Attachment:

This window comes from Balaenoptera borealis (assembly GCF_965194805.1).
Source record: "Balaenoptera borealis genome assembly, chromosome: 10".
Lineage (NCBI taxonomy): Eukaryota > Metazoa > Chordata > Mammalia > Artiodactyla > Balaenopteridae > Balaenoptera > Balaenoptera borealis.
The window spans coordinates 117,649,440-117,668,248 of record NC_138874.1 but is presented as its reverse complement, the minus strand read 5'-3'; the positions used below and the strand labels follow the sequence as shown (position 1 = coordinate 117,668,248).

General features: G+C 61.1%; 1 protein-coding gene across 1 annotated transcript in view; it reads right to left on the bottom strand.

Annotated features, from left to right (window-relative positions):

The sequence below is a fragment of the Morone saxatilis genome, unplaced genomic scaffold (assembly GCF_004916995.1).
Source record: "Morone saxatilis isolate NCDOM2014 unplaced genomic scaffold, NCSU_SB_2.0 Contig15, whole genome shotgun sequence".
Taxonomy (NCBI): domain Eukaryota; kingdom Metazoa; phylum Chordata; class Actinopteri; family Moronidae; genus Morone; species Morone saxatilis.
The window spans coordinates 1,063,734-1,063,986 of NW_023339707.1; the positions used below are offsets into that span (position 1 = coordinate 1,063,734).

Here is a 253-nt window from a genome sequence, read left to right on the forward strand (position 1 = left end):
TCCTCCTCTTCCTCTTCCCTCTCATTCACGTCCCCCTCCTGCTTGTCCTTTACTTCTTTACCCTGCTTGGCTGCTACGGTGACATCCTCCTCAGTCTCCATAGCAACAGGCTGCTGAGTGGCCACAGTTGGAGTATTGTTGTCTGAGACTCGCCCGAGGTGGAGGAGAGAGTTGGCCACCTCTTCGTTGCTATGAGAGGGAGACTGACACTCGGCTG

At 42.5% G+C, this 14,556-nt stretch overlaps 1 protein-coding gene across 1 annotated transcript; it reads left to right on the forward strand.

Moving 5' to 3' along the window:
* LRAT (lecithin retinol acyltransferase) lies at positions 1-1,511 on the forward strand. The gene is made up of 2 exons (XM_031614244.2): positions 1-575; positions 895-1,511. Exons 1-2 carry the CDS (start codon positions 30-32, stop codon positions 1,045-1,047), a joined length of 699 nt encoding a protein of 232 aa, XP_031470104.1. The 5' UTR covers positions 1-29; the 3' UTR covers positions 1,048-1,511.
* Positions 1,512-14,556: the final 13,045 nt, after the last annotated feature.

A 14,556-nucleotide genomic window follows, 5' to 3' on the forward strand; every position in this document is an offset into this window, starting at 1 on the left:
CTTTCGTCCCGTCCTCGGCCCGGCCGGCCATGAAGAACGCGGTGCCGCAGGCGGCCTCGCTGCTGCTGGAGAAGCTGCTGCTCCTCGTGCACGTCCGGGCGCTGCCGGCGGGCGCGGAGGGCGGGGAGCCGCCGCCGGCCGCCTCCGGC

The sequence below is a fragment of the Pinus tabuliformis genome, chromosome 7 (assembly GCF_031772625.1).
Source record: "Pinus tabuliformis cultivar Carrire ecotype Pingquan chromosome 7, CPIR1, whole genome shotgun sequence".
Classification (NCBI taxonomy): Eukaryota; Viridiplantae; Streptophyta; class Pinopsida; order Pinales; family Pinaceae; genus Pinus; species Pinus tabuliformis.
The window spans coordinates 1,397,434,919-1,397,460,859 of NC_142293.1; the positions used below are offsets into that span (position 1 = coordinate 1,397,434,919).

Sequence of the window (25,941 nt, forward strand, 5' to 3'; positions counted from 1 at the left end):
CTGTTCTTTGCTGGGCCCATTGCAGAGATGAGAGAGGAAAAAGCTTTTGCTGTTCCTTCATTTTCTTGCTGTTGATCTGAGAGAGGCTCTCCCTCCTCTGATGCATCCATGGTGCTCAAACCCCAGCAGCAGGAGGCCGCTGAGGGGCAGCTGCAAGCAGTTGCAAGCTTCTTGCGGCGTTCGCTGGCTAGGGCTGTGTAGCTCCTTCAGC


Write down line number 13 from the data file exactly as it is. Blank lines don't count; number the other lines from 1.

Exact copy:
At 42.5% G+C, this 14,556-nt stretch overlaps 1 protein-coding gene across 1 annotated transcript; it reads left to right on the forward strand.